“The consequences of allowing them to succeed would be to deny everyone in the New Haven community and elsewhere the enjoyment of publicly available land now and for the foreseeable future,” he said.
Hall agreed with the protesters’ argument that removing the encampment would violate their First Amendment rights, adding that its presence for another two weeks would not excessively burden the city, given that it has continued for five months. Occupy New Haven will, however, be required to pay the city $1,000 for the portable toilets it has supplied the encampment, Hall said.
Ward 7 Alderman Doug Hausladen ’04, whose district includes the lower Green adjacent to the Occupy site, said Hall rendered a “pretty good judgement” that differentiated between what is temporary and what is permanent, while also ensuring services are paid for.
Hausladen, who attended the city’s meeting with the protesters before the encampment was established Oct. 15, said the protest was initially discussed as a “temporary thing.” In the long run, he said he would like to see the protesters shift to something with an educational capacity, potentially with the help of one of the churches on the Green.
“I think it would be great if they could figure out a way in which to provide an educational type of social change,” he said. “That would allow the Green to be a Green instead of a brown, and we can have it returned to the public.
Interviewed on the Green Sunday afternoon, several Occupy protesters said they intended to remain at the site. One protester, who identified himself as “Hillbilly from Kentucky,” said he would not leave until “the final moment.”
He estimated that 80 percent of Occupy New Haven protesters have no intention of moving, though he expressed pessimism about the encampment’s ultimate fate.
“The tents are going to leave because graduation is coming and they want the yard back so Yalies can parade around like they do,” he said. “Their moms and dads have money, and the Yalies are going to win.”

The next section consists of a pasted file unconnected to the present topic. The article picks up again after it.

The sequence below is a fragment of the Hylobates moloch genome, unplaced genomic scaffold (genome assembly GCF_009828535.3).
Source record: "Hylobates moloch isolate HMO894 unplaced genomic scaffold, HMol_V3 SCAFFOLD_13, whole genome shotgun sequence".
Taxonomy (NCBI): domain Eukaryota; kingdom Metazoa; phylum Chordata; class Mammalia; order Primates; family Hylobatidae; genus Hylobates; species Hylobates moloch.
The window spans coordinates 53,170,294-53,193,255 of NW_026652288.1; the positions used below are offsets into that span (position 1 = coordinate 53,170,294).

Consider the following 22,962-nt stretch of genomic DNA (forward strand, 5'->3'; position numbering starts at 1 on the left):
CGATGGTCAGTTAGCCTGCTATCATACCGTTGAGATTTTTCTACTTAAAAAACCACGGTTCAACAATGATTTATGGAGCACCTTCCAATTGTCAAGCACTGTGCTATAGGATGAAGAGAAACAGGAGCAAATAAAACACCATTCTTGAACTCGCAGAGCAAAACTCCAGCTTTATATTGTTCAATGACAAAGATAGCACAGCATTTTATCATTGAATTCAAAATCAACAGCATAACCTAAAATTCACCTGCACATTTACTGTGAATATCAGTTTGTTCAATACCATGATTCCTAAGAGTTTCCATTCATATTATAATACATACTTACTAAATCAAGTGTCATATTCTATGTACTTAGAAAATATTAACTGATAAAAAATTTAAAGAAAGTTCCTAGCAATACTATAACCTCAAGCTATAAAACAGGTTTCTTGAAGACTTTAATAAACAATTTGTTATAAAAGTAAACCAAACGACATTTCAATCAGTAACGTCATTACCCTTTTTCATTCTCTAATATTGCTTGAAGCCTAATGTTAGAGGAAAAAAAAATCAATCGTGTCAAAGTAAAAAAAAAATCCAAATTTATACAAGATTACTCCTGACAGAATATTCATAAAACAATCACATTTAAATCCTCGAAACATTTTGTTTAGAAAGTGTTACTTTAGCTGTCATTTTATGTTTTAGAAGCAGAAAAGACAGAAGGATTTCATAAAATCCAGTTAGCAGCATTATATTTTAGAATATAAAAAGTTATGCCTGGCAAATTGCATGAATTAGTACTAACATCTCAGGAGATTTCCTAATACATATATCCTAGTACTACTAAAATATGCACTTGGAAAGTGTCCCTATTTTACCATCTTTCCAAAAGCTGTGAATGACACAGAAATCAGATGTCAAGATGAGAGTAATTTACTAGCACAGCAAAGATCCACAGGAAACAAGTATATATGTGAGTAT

Throughout the entire saga, the New Haven Police Department has been monitoring the site but has had no involvement with the city’s negotiations with the protesters, department spokesman David Hartman said.
Hartman said the NHPD has “gotten along great” with the protesters.
“We’ve never had anyone occupy the Green before,” he said. “It’s not a group acting in civil disobedience. We’ve had plenty of protests there, but this is a different animal — this is a movement with a cause, and it’s not a strike.”
In a separate incident March 13, NHPD officers were called to the Occupy New Haven encampment after an inebriated woman claimed to have been raped the night before. Hartman said an investigation concluded that the woman had been raped sometime late Monday or early Tuesday, and officers arrested England Gamble, a registered sex offender, who has been charged with first-degree sexual assault.
Correction March 20
An earlier version of this article incorrectly stated that all of the current proprietors of the New Haven Green are descended from colonial-era New Haven families. While the arrangement through which they own the Green began with the families who owned it in the 1640s and the group has selected its successors ever since, only one of the current proprietors is directly descended from a colonial New Haven family.